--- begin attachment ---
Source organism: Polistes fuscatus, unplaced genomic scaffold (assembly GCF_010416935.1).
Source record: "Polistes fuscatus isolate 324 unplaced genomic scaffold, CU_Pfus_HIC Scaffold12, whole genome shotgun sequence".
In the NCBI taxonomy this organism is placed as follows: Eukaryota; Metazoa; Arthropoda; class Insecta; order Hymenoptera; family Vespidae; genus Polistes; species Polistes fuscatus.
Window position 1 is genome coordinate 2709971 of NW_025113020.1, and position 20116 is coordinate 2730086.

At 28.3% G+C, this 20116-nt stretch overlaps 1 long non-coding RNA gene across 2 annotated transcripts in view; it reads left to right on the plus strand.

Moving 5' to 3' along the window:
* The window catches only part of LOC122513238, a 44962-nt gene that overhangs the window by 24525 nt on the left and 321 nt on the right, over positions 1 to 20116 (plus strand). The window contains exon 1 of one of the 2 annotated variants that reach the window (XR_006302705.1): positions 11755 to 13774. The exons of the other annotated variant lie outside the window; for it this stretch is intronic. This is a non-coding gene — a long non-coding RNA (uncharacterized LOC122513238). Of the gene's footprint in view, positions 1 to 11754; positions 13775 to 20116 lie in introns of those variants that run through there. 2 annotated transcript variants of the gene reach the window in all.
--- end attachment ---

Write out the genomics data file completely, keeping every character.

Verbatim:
Source organism: Polistes fuscatus, unplaced genomic scaffold (assembly GCF_010416935.1).
Source record: "Polistes fuscatus isolate 324 unplaced genomic scaffold, CU_Pfus_HIC Scaffold12, whole genome shotgun sequence".
In the NCBI taxonomy this organism is placed as follows: Eukaryota; Metazoa; Arthropoda; class Insecta; order Hymenoptera; family Vespidae; genus Polistes; species Polistes fuscatus.
Window position 1 is genome coordinate 2709971 of NW_025113020.1, and position 20116 is coordinate 2730086.

At 28.3% G+C, this 20116-nt stretch overlaps 1 long non-coding RNA gene across 2 annotated transcripts in view; it reads left to right on the plus strand.

Moving 5' to 3' along the window:
* The window catches only part of LOC122513238, a 44962-nt gene that overhangs the window by 24525 nt on the left and 321 nt on the right, over positions 1 to 20116 (plus strand). The window contains exon 1 of one of the 2 annotated variants that reach the window (XR_006302705.1): positions 11755 to 13774. The exons of the other annotated variant lie outside the window; for it this stretch is intronic. This is a non-coding gene — a long non-coding RNA (uncharacterized LOC122513238). Of the gene's footprint in view, positions 1 to 11754; positions 13775 to 20116 lie in introns of those variants that run through there. 2 annotated transcript variants of the gene reach the window in all.